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Catastrophe of untrained military

Posted April. 06, 2021 07:49,   

Updated April. 06, 2021 07:49


In the evening of May 14, 1948, David Ben-Gurion proclaimed the establishment of the State of Israel. The Declaration of the Establishment of the State of Israel emphasizes the long hardship endured by the Jews and the legitimacy of Israeli independence, covering its history from the Old Testament to the Holocaust. It also closes with remarks that the co-existence and co-development with the Arabs will be pursued.

May 15, the following day, is literally called the day of “catastrophe” by Palestinians. With the establishment of Israel, cruel and merciless migration policies were implemented on Palestinian residents. While Palestinians cried, Israelis cheered, clapped in front of TVs and radios, and gave out food for free on the streets.

Young Israeli officer Yitzhak Rabin, who later became a war hero and Prime Minister of Israel, was watching TV with his subordinates at a barrack. His parents were Zionists who migrated to Israel and fought with guns. Rabin joined a special Jewish army organized by the U.K. at the age of 18 and fought against Vichy French forces.

He was especially moved by the independence of Israel. As a fervent fighter for national independence, Rabin ordered to turn off the TV even before the end of Ben-Gurion’s speech. As soon as Israel proclaimed its independence, five neighboring countries, including Egypt, Syria, and Jordan, attacked the country. Rabin was not afraid of wars but angry at the unprepared and reckless wars. He thought countless comrades and subordinates would be sacrificed.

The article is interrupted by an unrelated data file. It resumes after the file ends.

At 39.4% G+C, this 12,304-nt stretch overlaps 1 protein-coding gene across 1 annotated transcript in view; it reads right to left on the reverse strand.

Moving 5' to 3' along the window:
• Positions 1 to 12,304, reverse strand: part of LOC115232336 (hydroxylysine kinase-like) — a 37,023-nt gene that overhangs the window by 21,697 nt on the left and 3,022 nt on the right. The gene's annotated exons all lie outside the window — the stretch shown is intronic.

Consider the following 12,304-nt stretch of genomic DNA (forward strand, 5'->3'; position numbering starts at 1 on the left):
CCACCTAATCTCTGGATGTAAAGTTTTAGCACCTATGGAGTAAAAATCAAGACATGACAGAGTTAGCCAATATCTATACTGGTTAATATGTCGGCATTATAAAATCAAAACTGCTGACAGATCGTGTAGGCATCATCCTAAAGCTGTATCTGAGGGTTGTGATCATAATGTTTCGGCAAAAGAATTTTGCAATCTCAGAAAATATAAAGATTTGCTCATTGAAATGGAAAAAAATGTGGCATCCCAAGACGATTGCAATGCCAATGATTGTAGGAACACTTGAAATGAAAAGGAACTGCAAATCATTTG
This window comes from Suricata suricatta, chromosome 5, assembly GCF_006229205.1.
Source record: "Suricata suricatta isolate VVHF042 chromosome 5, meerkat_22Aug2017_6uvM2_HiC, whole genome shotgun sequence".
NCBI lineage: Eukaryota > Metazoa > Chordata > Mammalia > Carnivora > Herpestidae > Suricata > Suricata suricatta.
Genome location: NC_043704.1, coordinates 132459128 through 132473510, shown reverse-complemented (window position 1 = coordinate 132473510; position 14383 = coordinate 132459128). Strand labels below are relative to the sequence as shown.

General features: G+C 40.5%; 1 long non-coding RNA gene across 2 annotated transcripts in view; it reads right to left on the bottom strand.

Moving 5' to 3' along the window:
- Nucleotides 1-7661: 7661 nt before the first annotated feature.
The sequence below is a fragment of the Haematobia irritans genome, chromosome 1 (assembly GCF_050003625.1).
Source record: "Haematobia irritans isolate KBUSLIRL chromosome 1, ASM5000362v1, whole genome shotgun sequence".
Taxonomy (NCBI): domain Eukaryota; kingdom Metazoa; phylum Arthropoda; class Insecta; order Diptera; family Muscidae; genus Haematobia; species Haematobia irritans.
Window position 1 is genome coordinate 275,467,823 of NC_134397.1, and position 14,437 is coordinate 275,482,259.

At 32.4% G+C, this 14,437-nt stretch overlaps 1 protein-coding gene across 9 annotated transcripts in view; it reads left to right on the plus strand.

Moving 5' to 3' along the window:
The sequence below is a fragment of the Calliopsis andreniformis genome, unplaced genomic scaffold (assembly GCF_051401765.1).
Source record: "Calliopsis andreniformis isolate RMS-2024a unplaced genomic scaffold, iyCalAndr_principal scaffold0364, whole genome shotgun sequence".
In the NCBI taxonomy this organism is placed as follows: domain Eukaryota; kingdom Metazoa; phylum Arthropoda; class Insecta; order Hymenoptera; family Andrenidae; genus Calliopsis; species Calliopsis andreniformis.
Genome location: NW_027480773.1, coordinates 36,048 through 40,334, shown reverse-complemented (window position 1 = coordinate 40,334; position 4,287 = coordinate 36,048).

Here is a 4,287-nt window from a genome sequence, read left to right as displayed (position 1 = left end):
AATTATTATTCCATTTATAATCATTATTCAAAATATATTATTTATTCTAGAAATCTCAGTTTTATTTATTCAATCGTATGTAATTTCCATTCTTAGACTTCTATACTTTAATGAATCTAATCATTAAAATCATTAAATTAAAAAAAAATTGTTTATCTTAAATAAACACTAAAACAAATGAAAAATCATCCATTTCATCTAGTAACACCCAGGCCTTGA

The first Arab–Israeli conflict, about which Rabin was pessimistic, ended with Israel’s win. Even though it is called a miraculous victory, modern military historians believe it was only a natural result. Powerful nations’ support was an important factor, and the level of Arab troop’s training was too poor. The untrained military cannot serve its function no matter how good the size, weapons, spirit, and causes may be. I deeply sympathize with the grievance of Palestinians, but it should not be forgotten that not having well-trained and well-organized troops were the cause of the tragedy.